Between the windows of the south wall of the extension of the south aisle (sometimes called the Mosley Chapel) (fn. 34) is a fine marble and alabaster monument to Sir Nicholas Mosley, kt., 1612, sometime Lord Mayor of London, with three lower compartments containing the kneeling figures of his two wives and of three of his sons. Above is his own figure in mayoral robes. Over the figure of Sir Nicholas are his arms (Sable, a cheveron between three pickaxes argent, quartering Or a fesse between three eagles displayed sable), and below on either side over the figures of his wives two shields in oval frames, the first having the arms of Mosley impaling Gules, a chessrook argent, on a chief argent three roses gules, for Elizabeth Rookes, widow of — Hendley, his second wife, who survived him; the second, Mosley impaling Whitbroke, Argent a lion rampant gules, for Margaret Whitbroke, his first wife. There are four male figures in the lower central compartment, being probably those of Rowland Mosley (died 1616), son and heir of Sir Nicholas, with his eldest son; Anthony Mosley, and Sir Edward Mosley, the two latter still living when the monument was erected. (fn. 35)
At the east end of the north aisle is a mural tablet with good plaster ornament to Ann, Dowager Lady Bland (died 1734), erected by her son 'in memory of one of the best of women'; with a lozenge over bearing the arms of Bland, Argent on a bend sable three pheons of the field, impaling the quartered arms of Mosley, as on Sir Nicholas Mosley's monument; on an escutcheon of pretence the Mosley coat is repeated. There is also a mural monument on the west wall of the Mosley Chapel to Sir John Bland (died 1715). (fn. 36)
There are six bells all cast by Abraham Rudhall of Gloucester 1727. (fn. 37)
The church plate consists of a small paten (4½ in. diam.) inscribed 'Given to the chappel of Didsbury in the parish of Manchester 1741'; a small chalice 4 in. high, inscribed 'Belongs to the chapel of Didsbury 1743'; a paten, 'the gift of Thomas Briarly of Heaton Norris to Didsbury Chapel April 10, 1748'; a large silver flagon, 'the gift of Joseph Boardman of Manchester to the Church of Didsbury A.D. 1753'; a chalice marked 'A.M.' with crest, a demilion rampant issuing from a coronet (supposed to be the gift of Ann Mosley); a chalice, 'the gift of Mrs. Frances Bayley to Didsbury Church 1813'; an almsdish of 1843, and two breadholders of 1845.
The registers begin in 1561, and have been transcribed (1561–1757) by Mr. H. T. Crofton and Rev. E. Abbey Tindall (vols. 8 and 9 Lancs. Parish Reg. Soc.). The entries from 1561 to 1600 have been apparently copied from previously existing loose sheets.
A chapel, it is believed, existed at Didsbury from the middle of the 13th century, (fn. 38) and the chapel yard was consecrated in 1352 in order to provide for the interment of those who died of the plague. (fn. 39) The chapelry, in later times at least, was considered to include Didsbury, Withington, Burnage, and Heaton Norris.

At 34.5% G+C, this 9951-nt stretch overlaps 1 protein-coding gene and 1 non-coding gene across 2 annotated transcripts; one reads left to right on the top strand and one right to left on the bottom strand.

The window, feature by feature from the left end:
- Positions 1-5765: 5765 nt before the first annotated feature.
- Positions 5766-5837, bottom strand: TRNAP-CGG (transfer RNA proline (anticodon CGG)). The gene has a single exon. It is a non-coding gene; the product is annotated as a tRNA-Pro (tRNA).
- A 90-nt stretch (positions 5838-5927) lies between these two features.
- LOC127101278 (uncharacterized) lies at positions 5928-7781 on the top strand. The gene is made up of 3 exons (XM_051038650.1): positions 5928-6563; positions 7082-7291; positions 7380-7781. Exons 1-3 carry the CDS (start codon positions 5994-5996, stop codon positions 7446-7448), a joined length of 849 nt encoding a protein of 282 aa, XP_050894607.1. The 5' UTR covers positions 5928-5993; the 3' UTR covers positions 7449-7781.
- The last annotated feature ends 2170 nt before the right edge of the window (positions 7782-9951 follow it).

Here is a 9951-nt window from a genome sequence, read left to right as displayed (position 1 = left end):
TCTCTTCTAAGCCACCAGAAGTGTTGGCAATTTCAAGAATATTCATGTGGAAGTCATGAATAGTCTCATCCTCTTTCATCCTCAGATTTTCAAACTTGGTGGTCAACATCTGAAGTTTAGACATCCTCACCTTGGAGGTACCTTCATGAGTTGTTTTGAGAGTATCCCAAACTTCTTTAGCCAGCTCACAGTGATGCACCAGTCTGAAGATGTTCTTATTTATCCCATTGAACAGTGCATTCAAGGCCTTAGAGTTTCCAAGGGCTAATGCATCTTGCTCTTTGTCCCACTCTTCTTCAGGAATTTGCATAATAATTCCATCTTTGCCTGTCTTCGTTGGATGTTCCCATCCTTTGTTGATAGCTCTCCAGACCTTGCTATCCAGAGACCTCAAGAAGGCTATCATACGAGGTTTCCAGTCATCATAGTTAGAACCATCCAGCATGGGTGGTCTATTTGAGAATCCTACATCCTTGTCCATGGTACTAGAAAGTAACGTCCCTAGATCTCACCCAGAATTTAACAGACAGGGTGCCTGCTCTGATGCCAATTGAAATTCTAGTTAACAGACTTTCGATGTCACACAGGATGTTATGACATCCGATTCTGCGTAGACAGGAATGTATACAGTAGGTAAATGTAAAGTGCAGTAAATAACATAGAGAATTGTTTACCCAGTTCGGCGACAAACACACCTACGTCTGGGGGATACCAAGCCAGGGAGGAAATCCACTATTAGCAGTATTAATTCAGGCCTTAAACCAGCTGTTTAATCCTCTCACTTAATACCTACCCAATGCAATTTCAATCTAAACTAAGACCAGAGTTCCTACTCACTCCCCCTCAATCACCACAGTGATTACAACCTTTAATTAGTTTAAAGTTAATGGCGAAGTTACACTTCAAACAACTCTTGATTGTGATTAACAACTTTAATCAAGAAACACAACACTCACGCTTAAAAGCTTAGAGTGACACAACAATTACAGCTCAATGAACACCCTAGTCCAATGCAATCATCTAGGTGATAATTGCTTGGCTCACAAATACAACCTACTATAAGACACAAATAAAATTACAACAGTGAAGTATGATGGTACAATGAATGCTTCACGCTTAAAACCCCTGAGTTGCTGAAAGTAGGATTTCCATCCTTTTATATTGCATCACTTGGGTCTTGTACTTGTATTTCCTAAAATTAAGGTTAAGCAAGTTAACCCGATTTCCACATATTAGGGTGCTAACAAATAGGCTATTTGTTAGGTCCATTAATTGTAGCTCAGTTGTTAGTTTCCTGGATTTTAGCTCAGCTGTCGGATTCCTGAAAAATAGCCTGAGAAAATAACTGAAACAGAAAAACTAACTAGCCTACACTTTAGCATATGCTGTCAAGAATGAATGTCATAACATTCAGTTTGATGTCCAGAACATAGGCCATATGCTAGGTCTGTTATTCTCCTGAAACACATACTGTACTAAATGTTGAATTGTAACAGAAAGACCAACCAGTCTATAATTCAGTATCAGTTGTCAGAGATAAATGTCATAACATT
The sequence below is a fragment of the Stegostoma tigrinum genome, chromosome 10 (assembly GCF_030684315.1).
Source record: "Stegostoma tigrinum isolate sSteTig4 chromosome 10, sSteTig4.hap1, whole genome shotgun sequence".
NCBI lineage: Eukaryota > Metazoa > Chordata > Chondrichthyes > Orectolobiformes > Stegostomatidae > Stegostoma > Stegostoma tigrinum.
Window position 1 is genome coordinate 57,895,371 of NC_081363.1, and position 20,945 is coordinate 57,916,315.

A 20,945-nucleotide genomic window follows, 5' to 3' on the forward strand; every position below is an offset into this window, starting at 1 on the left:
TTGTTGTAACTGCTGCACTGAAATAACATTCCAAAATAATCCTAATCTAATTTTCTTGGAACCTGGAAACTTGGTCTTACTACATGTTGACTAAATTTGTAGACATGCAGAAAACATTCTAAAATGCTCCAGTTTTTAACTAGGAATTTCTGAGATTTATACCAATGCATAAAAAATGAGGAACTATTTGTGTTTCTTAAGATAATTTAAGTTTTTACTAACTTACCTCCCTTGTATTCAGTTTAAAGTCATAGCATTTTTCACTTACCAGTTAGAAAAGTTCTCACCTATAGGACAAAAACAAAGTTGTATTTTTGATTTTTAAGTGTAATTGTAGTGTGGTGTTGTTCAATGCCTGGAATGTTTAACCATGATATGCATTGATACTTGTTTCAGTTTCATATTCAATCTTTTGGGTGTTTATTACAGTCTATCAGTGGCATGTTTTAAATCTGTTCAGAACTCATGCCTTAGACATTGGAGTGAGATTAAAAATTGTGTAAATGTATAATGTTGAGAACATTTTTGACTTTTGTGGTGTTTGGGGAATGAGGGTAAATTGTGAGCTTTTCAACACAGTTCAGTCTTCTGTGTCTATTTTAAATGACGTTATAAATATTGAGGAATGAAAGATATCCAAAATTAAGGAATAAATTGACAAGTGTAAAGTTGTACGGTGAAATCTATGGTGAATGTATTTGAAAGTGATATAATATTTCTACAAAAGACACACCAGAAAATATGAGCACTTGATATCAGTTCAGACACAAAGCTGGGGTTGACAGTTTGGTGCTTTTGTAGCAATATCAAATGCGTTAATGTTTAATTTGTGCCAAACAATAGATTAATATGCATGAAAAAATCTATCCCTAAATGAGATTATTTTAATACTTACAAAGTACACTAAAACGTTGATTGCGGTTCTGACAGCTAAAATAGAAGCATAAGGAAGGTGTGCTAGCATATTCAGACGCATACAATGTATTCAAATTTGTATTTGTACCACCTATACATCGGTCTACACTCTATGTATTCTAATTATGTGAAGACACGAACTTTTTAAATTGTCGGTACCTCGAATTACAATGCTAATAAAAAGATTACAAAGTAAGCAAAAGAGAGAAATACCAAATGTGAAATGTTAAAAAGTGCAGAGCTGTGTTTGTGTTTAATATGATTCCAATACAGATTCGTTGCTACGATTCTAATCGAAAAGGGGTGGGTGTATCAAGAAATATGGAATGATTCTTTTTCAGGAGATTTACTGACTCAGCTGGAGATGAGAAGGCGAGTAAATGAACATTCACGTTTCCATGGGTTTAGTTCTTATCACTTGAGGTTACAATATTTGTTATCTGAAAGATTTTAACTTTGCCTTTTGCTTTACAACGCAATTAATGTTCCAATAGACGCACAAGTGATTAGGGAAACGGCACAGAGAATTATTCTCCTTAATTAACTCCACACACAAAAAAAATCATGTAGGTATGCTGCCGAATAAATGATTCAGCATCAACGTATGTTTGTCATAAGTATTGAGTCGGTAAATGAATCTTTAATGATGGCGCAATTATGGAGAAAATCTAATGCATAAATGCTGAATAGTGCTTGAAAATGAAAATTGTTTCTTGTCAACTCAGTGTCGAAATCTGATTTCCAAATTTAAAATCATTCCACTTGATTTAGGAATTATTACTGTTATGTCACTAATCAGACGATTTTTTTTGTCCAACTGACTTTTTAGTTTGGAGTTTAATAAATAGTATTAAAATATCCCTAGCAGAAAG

The chapel and its ornaments were confiscated by Edward VI, but the former were acquired by the inhabitants for 13s. 4d. (fn. 40) Unlike other chapels in the parish, after the Elizabethan reform it seems to have been served as a rule by a curate of its own. (fn. 41) A church library was founded and a few volumes still remain in the vestry. (fn. 42) A stock of £48 belonged to the chapel in 1650, (fn. 43) and had grown to £104 by 1720, (fn. 44) when the voluntary contributions amounted to £10 a year. (fn. 45)
The patronage, which legally belonged to the Warden and Fellows of Manchester College, was conceded to Dame Bland in 1726 on her undertaking to improve the endowment; (fn. 46) it has frequently changed hands, (fn. 47) and is now held by Mr. William Norris Heald. A district chapelry was assigned to it in 1839. (fn. 48) The incumbents have been styled rectors since 1850. The following is a list of them: (fn. 49)
|1605||Thomas Rycroft (fn. 50)|
|1612||John Davenport (fn. 51)|
|1647||Thomas Clayton, (fn. 52) M.A. (St. John's College, Camb.)|
|1650||Peter Ledsam (fn. 53)|
|oc.||1671–86||John Walker, M.A. (Magdalene College, Camb.)|
|1686||Peter Shaw, (fn. 54) B.A.|
|1700||Joshua Wakefield, (fn. 55) M.A. (Queens' College, Camb.)|
|1705||Roger Bolton, (fn. 56) M.A. (Jesus College, Camb.)|
|1709||David Dawson, B.A. (St. John's College, Camb.)|
|oc.||1716||James Leicester, B.A. (fn. 57) (St. John's College, Camb.)|
|1719||Thomas Wright, B.A. (fn. 58)|
|1721||Francis Hooper, M.A. (fn. 59) (Trinity College, Camb.)|
|1726||Robert Twyford, B.A. (fn. 60) (Brasenose College, Oxf.)|
|1747||William Twyford, B.A. (fn. 61) (St. John's College, Camb.)|
|1795||John Newton, M.A. (Queens' College, Camb.)|
|1807||John Gatliff, M.A. (fn. 62) (Brasenose College, Oxf.)|
|1840||William John Kidd (fn. 63)|
|1881||Charles Dunlop Smith, M.A. (fn. 64) (Wadham College, Oxf.)|
|1894||Edward Abbey Tindall, M.A. (CaiusCollege, Camb.)|
A school was established in 1685. (fn. 67)
The Wesleyan Methodists began services about 1824 in a room over a blacksmith's shop; a larger place was built about 1840. (fn. 68) In addition a college for the training of students preparing for the ministry was established in 1840–42; the chapel was intended for the people of the village as well as for the students. (fn. 69) The Wesleyans have now a church (St. Paul's) in Albert Park.
The Baptists have a church in Beaver Park.
The Presbyterian Church of England has a place of worship called St. Aidan's, built in 1901. The congregation was founded in 1894.